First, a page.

Too many of us use the terms “going to school” and “getting an education” interchangeably when, in fact, a formal education is just one part of it. The experience of classical schooling is multi-faceted and encompasses a mix of acquiring academic knowledge and softer, more abstract skills. Though fundamental knowledge serves as the foundation for any innovation, being an entrepreneur takes much more than just book smarts alone.
Once, in the midst of his own academic pursuits, Albert Einstein beautifully captured all that an education is: “Education is what remains after one has forgotten what one has learned in school.” That’s not to say school isn’t important — it is. But perhaps the biggest takeaways are retaining the thirst for knowledge beyond graduation, and building upon the life skills that helped get us there. While impressive, graduating from a prestigious college with a slew of classes aced and a degree in hand doesn’t necessarily say anything about a person’s ability to succeed professionally. In the video below, Stewart Butterfield, co-founder and CEO of Slack, dispels the notion that an elite education guarantees excellence.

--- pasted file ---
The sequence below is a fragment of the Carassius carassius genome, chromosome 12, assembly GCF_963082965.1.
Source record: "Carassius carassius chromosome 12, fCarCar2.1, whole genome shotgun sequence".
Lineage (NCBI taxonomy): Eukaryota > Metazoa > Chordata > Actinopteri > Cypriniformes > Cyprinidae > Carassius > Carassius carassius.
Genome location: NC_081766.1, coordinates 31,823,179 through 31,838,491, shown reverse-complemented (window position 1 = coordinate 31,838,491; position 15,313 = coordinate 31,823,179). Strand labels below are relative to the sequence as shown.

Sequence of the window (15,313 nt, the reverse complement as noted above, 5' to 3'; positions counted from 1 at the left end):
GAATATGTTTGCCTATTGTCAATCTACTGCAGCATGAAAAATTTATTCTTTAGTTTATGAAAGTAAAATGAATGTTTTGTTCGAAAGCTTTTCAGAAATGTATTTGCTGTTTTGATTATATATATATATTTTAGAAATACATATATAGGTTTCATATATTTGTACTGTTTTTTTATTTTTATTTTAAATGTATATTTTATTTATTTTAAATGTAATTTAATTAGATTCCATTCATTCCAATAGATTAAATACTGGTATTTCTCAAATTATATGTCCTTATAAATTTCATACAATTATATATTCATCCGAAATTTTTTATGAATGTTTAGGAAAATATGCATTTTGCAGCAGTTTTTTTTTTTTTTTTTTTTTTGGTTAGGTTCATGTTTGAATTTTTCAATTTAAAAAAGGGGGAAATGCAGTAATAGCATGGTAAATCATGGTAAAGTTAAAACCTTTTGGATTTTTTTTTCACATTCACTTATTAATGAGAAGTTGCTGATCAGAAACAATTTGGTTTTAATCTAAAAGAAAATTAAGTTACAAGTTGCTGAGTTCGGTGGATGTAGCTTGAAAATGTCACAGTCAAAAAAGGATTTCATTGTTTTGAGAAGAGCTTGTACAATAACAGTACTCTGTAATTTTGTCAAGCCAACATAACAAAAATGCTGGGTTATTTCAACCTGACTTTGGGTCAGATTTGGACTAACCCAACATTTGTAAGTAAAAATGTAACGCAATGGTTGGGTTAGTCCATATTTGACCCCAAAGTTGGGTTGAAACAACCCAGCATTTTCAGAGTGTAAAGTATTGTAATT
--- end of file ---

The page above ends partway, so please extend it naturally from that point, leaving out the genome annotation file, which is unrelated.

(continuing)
So what else should we look for in an education? The true test should be that we are able to demonstrate our learning and showcase the skills we acquire. And perhaps grades alone can’t adequately capture this. Then what can? In the following clip, Sal Khan describes a new model for education from his book The One World Schoolhouse. The founder and executive director of the free learning platform Khan Academy highlights that walking out of school with a portfolio of work, projects and accomplishments says more about one’s ability — both as a student and as a member of the workforce — than grades and a degree do alone.
This is already the case at Stanford and campuses across the country, where experiential education is being emphasized just as heavily as traditional learning approaches. There is obvious value in both, but differing opinions abound on the importance of domain-specific expertise versus the development of someone who can just jump in and learn along the way. The debate is particularly fascinating when you pose that question to scholars and practitioners sitting right next to each other – as we see here: